“Nice to meet you too,” I said as I shook her outstretched hand, boy did she have a tight grip.
“I will let you say your goodbyes,” said Headmistress Conner as she shook my mother’s hand. “Then you can follow me; the all school assembly is about to start.”
I looked at my mom, she was already back to her usual self, “Bye mom,” I said.
“Bye, Aziza,” she said, as she brushed one of my thick curls aside and kissed me on the forehead. “Be good and please make some friends; call me if you need anything.”
“I will,” I said as I watched my mother get back into her car and drive off. Then I grabbed my luggage from where it was sitting on the gravel and walked over to Headmistress Conner.
“You can leave your things here,” she said with a flick of her wrist. “I will send someone to get them. Welcome to Lawrencehill, we are glad to have you.” While I wanted to believe her, her words were full of forced emotion. She seemed like the headmistress who cared more about her students’ money than their well-being.
We walked through the cathedral looking, main entrance. After a series of turns we ended up in a long corridor with a large, ornate wooden door at the end.
“Here we are,” she said. “This is the chapel. When we get inside there should be an open spot in the back for you.”
As soon as she opened the door I went to sit down in one of the back seats, hoping to not draw attention to myself. The chapel was a beautiful building, lit by natural light with stained glass windows on each of the walls. Inside were rows and rows of benches filled with Lawrencehill’s five hundred person, student body and faculty. This chapel, much like the school’s exterior, embodied what only wealth could build. Although this school was tiny compared to my previous school, that had over seven hundred students in the eleventh grade alone, I could tell that no expense had been spared.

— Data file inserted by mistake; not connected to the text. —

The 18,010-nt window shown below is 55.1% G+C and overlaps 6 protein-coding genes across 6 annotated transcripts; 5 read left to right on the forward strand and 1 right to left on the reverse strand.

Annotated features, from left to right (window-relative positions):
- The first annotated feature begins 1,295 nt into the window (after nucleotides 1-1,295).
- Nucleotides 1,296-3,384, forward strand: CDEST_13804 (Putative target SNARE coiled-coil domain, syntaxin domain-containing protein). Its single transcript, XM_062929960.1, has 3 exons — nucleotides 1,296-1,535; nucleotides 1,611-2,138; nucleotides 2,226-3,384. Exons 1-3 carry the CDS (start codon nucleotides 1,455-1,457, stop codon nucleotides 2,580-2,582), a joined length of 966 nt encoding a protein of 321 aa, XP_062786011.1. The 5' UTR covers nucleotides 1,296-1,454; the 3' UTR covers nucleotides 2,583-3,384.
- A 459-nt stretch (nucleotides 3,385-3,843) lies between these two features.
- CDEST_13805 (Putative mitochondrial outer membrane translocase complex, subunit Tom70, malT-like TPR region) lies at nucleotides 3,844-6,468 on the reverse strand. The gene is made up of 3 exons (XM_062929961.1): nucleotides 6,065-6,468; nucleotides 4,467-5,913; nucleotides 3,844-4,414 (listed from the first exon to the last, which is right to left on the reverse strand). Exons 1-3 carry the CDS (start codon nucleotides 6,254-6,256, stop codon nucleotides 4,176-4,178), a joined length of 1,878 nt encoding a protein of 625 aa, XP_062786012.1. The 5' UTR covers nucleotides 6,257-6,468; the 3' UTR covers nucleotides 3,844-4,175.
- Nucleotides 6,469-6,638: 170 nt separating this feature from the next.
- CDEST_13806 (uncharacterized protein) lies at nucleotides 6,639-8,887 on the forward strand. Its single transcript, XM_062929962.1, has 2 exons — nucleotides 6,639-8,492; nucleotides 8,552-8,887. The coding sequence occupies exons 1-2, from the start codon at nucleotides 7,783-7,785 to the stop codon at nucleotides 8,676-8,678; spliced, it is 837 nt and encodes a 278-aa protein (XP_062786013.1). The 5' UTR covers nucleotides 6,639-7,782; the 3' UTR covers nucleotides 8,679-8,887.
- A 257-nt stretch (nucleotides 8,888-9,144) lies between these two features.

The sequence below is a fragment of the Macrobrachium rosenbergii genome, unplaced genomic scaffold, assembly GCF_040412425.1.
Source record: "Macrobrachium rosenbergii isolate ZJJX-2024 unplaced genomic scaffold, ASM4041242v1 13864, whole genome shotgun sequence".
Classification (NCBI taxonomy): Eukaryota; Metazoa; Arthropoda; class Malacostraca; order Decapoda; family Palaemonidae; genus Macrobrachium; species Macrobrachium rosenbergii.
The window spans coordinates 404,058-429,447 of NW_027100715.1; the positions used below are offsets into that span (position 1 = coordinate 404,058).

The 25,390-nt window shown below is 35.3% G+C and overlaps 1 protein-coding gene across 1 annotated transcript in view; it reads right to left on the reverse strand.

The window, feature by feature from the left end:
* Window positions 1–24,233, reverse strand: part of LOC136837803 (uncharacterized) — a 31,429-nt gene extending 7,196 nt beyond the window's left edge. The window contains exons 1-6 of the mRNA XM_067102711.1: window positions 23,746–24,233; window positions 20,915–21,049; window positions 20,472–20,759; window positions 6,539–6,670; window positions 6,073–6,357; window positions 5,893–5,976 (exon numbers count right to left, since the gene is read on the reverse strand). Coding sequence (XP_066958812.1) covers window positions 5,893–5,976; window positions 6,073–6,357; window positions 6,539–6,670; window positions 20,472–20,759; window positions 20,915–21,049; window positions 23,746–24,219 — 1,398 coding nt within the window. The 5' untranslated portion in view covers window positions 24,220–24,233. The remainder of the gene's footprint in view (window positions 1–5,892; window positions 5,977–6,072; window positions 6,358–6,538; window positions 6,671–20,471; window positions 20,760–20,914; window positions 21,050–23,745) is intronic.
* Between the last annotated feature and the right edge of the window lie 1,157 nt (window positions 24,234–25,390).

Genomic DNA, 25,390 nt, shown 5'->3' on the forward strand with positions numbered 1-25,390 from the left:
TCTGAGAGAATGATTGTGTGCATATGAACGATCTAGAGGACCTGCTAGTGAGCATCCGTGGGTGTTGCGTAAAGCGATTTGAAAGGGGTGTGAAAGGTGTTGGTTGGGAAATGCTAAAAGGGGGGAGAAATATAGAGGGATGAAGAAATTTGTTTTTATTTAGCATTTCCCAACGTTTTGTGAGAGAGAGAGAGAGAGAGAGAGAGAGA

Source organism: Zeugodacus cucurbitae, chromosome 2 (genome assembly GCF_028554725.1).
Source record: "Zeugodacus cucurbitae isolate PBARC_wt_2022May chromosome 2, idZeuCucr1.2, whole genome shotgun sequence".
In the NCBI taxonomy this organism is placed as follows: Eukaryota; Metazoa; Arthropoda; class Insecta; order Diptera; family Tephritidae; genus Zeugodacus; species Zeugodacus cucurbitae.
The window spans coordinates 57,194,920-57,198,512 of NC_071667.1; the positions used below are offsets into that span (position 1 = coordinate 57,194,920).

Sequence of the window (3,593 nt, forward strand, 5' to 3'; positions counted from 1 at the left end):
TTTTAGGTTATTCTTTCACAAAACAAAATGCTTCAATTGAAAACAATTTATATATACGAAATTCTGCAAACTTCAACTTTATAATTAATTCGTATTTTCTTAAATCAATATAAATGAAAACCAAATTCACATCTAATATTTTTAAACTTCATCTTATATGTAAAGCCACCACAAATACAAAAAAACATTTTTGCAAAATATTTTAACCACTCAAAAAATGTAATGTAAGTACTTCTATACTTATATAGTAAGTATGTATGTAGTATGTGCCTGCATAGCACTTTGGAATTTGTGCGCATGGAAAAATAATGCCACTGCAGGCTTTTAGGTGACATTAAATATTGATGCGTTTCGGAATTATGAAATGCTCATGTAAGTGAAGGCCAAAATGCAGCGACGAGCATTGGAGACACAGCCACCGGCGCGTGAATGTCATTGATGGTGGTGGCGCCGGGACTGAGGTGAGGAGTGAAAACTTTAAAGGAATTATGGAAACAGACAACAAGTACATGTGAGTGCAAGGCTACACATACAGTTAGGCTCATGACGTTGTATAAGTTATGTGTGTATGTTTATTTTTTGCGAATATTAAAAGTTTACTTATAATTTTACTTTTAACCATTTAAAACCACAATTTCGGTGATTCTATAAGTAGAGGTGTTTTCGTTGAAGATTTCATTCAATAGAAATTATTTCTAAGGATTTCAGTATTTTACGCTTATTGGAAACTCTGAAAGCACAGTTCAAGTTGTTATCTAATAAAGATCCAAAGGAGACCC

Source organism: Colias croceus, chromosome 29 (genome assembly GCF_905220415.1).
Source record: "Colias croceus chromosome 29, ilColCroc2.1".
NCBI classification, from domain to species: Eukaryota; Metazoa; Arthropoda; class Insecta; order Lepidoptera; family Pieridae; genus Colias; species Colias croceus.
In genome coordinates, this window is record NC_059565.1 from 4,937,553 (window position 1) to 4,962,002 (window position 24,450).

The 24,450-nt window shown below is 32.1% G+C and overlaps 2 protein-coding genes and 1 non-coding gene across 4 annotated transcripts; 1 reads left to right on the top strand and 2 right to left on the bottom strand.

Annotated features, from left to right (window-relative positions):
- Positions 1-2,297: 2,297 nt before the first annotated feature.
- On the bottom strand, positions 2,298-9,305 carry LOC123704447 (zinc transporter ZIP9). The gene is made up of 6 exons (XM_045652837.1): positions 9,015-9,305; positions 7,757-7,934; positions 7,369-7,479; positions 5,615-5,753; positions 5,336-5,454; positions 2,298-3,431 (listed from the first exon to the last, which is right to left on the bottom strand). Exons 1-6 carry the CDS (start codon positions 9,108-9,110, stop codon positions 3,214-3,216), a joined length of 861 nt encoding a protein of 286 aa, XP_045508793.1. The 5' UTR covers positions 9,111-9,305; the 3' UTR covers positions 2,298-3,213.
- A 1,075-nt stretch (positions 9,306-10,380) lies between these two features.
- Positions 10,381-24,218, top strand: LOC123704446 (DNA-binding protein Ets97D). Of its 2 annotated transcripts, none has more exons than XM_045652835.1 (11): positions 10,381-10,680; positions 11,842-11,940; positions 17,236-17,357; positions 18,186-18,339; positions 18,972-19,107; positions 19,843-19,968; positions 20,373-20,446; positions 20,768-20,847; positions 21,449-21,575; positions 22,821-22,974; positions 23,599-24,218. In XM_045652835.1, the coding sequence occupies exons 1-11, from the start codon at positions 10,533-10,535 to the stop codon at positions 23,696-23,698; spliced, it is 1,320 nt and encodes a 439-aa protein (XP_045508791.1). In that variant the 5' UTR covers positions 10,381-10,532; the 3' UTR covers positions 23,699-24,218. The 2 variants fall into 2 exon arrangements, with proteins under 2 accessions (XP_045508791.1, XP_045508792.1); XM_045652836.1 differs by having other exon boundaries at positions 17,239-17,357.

“Welcome students,” said Headmistress Conner. “I am pleased to announce the beginning of the of The Lawrencehill School’s one hundred and ninth year. Although none of us were alive when it was built, we still uphold its mission to this day. The Lawrencehill School was built to be a beacon of light in the darkness, a place where some of the best and brightest pupils of our time could come together to exchange knowledge. Now years from that magnificent starting date this school still stands strong and does and will continue to push its students toward academic excellence and success. Without further ado it is my honor to introduce to you this year’s student body president, David Lewis.
That was some speech, I thought, much different from the ones I was used to.
Before David Lewis stood up to walk to the stage; the chapel had already filled with claps and cheers. I for one did not understand what all the raucous was about; until I saw him. He was so hot, and hot was not a word I used to describe people. He had the most gorgeous dark brown eyes with a smile that almost made me melt. However it was not only the female population he captivated, everyone seemed to be in love with him. Everyone but me, at least that’s what I tried to tell myself.
As he spoke, I forced myself to tune him out. I had met enough guys like him; spoiled, popular, captain of some sports teams, and hopelessly in love with themselves, to know to stay away. So instead I continued to look around the chapel and watch the mesmerized crowd. That is until I got the feeling that someone was watching me.
BLOOD OF ISIS (Genre: Young Adult Contemporary Fantasy; Word Count: 60,000) is an unpublished completed manuscript, I am currently in the process of editing it and preparing to send out queries to agents.